I hope this gives you enough information as to our application and that you will be able to provide us with the requested information. If you would like any further information please let me know.
Yours sincerely, Dr Scott Hamilton.
Thank you very much for the very detailed explanation of your application and interest to use our products. We're so glad that our amplifiers are being used in this very exciting field of applications. In order to help you better, someone from the original development team of the ADA4530-1 will handle your question and get back to you as soon as possible.
Thanks again and best regards,
Many thanks for your extensive reply and explanation of the difficulty of open-loop measurement on the ADA4530. I had simply assumed that such information would have been part of the development of the device. I do not wish to get you involved in such a lengthy measurement and will try to use the approximate values you have quoted i.e. zero frequency gain ~150dB and corner frequency ~20mHz. The latter is right in the region of my 100Tohm transimpedance amplifier response. It has been fairly easy to get 'fast' risetime (compared with what is generally expected from the value of the feedback resistor and parasitic capacity) but the most difficult part is to get output settling to the final level within the noise level within a few seconds. Transients during settling are difficult to control. Once the samples are introduced into the spectrometer they decay rapidly (vacuum pumping) and more concerning is the possible differential decay between different isotopes of the same element so the ratios have to be measured quickly.
Thank you again for your assistance.
Kind regards, Scott Hamilton.
With regard to the ‘fast rise-time but slow settling’ behavior, I have a few ideas.
The first observation is that this behavior may be caused by your compensator. Introducing a zero to cancel out the frequency limiting pole will always introduce a pole-zero doublet in the system. Pole-zero doublets will rise extremely fast to a value equal to the ratio of the pole and zero. After this, the final settling occurs with the time constant of the pole which is much slower. Unfortunately, it is never possible to match the pole and zero exactly. As the system accuracy requirements increase, this implies that the pole-zero cancelation must increase by the same amount. This can be very difficult to achieve in the presence of temperature fluctuations, etc.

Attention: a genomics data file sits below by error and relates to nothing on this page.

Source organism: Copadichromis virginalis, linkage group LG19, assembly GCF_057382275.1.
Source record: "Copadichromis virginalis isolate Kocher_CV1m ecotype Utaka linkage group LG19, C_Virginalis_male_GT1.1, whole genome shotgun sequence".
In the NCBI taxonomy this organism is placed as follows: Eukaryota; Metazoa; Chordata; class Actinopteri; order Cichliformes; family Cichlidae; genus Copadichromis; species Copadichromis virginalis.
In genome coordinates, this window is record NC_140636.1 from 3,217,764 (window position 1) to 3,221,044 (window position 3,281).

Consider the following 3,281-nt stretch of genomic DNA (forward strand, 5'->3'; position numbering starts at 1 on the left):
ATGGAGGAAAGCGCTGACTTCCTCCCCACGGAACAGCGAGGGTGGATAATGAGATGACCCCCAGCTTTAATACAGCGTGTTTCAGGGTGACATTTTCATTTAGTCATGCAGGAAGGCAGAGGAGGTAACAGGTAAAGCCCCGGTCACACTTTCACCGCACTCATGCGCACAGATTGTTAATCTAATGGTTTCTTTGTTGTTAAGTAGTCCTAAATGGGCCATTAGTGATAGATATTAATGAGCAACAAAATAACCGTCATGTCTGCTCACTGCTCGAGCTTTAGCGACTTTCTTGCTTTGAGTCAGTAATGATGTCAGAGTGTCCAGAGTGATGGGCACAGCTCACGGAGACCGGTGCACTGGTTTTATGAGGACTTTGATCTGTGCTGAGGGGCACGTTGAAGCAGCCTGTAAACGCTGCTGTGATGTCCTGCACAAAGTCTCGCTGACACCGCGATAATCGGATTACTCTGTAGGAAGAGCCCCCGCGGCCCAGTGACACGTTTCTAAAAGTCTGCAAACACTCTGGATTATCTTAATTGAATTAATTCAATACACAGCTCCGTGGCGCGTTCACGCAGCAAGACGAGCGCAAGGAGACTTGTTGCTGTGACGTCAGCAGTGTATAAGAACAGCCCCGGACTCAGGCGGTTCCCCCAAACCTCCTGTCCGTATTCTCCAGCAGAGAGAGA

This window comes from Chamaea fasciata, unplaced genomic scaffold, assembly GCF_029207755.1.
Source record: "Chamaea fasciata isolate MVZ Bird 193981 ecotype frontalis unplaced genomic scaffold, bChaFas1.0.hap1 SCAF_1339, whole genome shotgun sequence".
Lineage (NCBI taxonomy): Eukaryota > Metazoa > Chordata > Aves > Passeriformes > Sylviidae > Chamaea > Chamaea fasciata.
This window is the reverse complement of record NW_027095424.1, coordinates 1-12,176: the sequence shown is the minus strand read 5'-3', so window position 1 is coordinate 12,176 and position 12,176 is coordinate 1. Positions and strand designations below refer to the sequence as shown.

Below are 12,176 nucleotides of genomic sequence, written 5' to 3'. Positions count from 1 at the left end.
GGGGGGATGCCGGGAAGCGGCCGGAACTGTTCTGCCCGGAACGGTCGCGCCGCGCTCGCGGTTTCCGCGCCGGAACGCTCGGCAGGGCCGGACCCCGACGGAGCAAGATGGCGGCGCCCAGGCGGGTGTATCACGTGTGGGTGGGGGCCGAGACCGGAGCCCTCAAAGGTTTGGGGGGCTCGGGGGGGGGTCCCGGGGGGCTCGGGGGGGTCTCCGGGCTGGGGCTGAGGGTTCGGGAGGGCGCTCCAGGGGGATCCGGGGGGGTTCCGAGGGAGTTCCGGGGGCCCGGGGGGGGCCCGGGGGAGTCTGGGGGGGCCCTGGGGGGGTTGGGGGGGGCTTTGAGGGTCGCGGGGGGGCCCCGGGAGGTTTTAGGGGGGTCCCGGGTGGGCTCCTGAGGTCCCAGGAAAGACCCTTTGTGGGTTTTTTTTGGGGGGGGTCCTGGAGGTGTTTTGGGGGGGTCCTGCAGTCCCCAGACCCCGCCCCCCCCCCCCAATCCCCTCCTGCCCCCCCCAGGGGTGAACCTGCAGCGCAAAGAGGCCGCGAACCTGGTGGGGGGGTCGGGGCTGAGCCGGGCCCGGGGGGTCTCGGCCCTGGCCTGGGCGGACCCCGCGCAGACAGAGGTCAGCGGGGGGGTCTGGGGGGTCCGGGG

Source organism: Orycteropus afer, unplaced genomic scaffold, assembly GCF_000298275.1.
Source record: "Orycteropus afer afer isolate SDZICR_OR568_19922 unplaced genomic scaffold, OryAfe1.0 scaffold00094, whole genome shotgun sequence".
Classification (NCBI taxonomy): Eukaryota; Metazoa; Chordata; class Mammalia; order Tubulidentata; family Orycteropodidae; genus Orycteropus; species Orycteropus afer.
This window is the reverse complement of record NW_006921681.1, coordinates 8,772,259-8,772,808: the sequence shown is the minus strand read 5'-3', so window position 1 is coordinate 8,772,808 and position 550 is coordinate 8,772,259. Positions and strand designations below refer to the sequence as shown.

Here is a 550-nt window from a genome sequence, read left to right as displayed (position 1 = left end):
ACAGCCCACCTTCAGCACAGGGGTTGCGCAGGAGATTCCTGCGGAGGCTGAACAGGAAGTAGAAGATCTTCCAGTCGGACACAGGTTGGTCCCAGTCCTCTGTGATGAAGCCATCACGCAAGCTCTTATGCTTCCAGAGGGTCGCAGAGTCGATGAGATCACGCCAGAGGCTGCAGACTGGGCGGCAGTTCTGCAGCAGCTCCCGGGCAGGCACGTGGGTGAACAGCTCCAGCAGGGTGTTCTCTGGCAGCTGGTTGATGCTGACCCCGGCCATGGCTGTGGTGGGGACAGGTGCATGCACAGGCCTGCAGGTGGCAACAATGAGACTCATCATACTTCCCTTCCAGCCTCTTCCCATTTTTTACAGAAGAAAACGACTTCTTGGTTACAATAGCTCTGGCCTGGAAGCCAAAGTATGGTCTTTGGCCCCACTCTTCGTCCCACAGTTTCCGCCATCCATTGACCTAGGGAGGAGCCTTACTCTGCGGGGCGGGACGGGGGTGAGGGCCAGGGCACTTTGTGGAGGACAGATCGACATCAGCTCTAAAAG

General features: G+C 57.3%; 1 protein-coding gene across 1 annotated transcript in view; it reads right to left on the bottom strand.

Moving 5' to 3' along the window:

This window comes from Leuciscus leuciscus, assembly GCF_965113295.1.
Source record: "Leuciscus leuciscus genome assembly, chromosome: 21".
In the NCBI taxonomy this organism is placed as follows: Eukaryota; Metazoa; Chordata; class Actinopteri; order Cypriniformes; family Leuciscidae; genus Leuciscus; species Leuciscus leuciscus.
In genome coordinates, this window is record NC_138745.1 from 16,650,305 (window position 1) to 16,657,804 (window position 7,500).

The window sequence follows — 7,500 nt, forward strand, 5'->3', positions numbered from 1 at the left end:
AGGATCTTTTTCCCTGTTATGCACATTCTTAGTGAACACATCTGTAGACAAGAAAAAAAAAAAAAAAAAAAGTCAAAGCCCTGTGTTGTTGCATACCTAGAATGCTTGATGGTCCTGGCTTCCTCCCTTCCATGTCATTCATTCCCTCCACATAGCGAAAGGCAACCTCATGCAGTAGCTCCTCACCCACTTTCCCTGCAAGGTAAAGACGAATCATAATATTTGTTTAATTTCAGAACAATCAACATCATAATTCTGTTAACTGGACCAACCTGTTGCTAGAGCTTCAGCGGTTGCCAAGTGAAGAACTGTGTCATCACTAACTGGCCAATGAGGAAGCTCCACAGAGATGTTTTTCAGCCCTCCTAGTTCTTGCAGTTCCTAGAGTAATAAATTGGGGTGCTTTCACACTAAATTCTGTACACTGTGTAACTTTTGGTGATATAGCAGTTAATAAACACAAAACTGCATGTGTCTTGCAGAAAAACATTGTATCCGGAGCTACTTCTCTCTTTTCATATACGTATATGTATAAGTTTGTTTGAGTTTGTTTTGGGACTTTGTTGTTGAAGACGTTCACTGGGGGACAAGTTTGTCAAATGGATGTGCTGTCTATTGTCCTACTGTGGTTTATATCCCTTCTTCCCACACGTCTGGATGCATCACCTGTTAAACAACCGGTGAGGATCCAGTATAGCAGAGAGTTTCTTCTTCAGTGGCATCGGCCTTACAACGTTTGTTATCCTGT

One other possible cause of slow (long tail) settling behavior in very high impedance systems is dielectric relaxation. I have observed that even the best insulators can contribute 10’s of femtoamperes of dielectric relaxation current with time constants of many seconds. Fortunately, transimpedance amplifiers suppress these effects because the high impedance nodes are held to virtual ground potentials. This favorable situation breaks down if the TIA is over-ranged. If this happens, the summing junction voltage changes and the recovery time can be extremely long because the dielectric relaxation must settle out.
Have you ever considered using capacitive integration techniques? This approach is much more responsive to high frequency events than the TIA. In addition, the system noise is lower without the thermal noise of the feedback resistor. The downside is the added complication of needing to reset the integration. Fortunately, the ADA4530 has such low bias current that the reset interval can be infrequent. I have used the ADA4530 in this manner with a 1 pF integration capacitor that is reset with a guarded reed relay. This system can operate for hours between resets (of course any signal current that you add will speed this up).